Moreover, given many of these planets will be billions of years older than Earth, at least some of these potential civilizations will have had the time to develop and perfect interstellar travel. Yet, despite centuries of speculation and decades of searching, mankind has not uncovered a single tangible scrap of evidence attesting to the existence of extraterrestrial intelligence — not evidence that scientists accept, anyway — much less been contacted by an alien race.
The obvious question then, is why they haven't been found — or made themselves known — yet.
This issue is known as "Fermi's Paradox" — Nobel Prize-winning physicist Enrico Fermi once asked that very question of colleagues one lunchtime, and his surname has been attached of the anomaly ever since 1950.
Many answers and theories have been proposed since its minting — humans could just be alone in the universe; some barrier or other prevents intelligent life from exploring the galaxy; aliens have attempted to contact humans but mankind is too primitive to understand it (or, them); Earth is actually a kind of cosmic zoo, observed but left alone to develop without external interference. The list goes on.
Now however, researchers from Oxford University's Future of Humanity Institute and the Astronomical Observatory of Belgrade think may have found a potential solution to Fermi's eternal quandary — aliens do exist, they're just all resting at the moment.
In a paper published in the Journal of the British Interplanetary Society, authors Anders Sandberg, Stuart Armstrong, and Milan Cirkovic argue the universe is currently too hot for advanced, digital civilizations to efficiently use their resources, so have opted to go into hibernation while the universe slowly cools down.
Their hypothesis is based on the notion sophisticated life may at some stage elect to ditch biology and instead live partially or wholly robotically and digitally. By uploading their minds onto powerful computers, civilizations could enhance their intellectual capacities — or inhabit harsh interstellar environments more easily.
That may sound like lunacy to some, but the fact is the idea humans might eventually transition to a post-biological form is gaining traction among academics — and there are already attempts to fuse man and machine, and human intelligence with artificial intelligence.
If and when civilizations begin to live digitally, you're processing information optimally is vital — every computation has a cost attached to it, linked with temperature, which is why powerful computers come equipped with self-cooling systems. In colder climes, the cost is lower, meaning more can be done with the same amount of resources. Digital minds may simply find the universe's temperature too high, and have opted to sleep through the swelter until things cool down a tad.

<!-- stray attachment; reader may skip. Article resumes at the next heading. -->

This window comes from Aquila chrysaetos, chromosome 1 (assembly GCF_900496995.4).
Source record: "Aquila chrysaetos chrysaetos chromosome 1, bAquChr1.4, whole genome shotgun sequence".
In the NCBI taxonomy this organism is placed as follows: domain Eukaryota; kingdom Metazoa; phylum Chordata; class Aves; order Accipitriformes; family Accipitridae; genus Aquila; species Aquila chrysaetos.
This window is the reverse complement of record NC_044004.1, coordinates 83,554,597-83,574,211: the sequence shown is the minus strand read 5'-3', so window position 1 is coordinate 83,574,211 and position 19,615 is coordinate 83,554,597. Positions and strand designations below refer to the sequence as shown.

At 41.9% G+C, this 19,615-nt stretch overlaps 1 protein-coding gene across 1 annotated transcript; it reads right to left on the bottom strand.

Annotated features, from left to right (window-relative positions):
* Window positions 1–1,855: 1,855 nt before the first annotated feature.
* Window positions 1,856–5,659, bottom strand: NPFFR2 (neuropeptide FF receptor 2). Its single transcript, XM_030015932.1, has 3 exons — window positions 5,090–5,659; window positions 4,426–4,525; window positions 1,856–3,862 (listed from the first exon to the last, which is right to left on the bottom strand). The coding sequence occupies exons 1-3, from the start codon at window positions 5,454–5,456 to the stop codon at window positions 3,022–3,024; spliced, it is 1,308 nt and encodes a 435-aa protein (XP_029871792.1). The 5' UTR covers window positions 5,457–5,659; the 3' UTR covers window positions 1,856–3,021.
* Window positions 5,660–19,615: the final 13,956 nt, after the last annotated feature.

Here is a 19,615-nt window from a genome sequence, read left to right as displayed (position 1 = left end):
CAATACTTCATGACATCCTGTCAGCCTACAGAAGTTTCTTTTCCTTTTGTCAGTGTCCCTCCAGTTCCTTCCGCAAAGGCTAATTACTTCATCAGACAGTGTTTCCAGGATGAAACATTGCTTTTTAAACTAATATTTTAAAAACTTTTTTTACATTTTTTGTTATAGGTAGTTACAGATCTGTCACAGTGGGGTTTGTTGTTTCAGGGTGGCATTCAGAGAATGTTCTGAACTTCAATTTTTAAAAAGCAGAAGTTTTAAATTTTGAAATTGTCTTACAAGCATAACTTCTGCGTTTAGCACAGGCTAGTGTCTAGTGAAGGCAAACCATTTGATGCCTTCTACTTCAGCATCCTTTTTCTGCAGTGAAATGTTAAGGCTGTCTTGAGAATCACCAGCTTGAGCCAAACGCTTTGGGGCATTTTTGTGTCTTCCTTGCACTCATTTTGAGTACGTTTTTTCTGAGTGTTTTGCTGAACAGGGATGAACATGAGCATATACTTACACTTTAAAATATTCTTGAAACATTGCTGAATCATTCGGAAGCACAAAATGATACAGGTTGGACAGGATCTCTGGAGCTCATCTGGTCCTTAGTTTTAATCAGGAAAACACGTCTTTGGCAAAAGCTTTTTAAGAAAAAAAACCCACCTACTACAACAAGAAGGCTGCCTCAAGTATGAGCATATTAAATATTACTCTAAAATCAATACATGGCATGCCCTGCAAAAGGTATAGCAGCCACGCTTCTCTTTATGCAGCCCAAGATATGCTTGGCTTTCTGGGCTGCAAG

If aliens genuinely do lie dormant in the universe, their strategy is seemingly paying off — the universe is cooling down, and over the next trillions of years, as it continues to expand and formation of new stars slows, background radiation will reduce to almost zero.
Nevertheless, if aliens are sleeping that doesn't mean mankind can't find signs of them. Any advanced civilization will know it must preserve resources it intends to use in future while it collectively hibernates — and processes that threaten these resources (such as galaxies colliding, galactic winds venting matter, and stars converting into black holes) should be conspicuously absent as a result.
Ergo, one strategy could be to meddle with these possessions. Finding where they're kept may not be so difficult, either — they could be stored on another planet in Earth's solar system, or indeed the Earth itself.
One meddling method could be to dispatch self-replicating probes out into the big bad universe to steal the aliens' possessions — after all, surely, any halfway competent species would have measures in place to respond to such threats. While the authors acknowledge such a test would be exceptionally dangerous, they argue that if there are in fact highly advanced civilizations hiding out there, there is a potential for danger in anything humans do — whether mankind actively attempts to find them or not.
Ultimately though, it's important to note the trio have little faith in finding anything. Sandberg, writing on his blog, states that he does not believe the hypothesis to be a likely one: "I personally think the likeliest reason we are not seeing aliens is not that they are aestivating." He writes that he feels it's more likely that "they do not exist or are very far away."
Yet, the researchers believe their theory has its place, in that it offers a wide set of hypotheses which can be tested, falsified and jettisoned if and when demonstrated to be erroneous — after all, that's the aim of the scientific method at its most basic. Moreover, such scientific speculation could mean governments develop strategies to actively shape a more prosperous and secure future for the world, by understanding the likely fate of other intelligent species in the universe.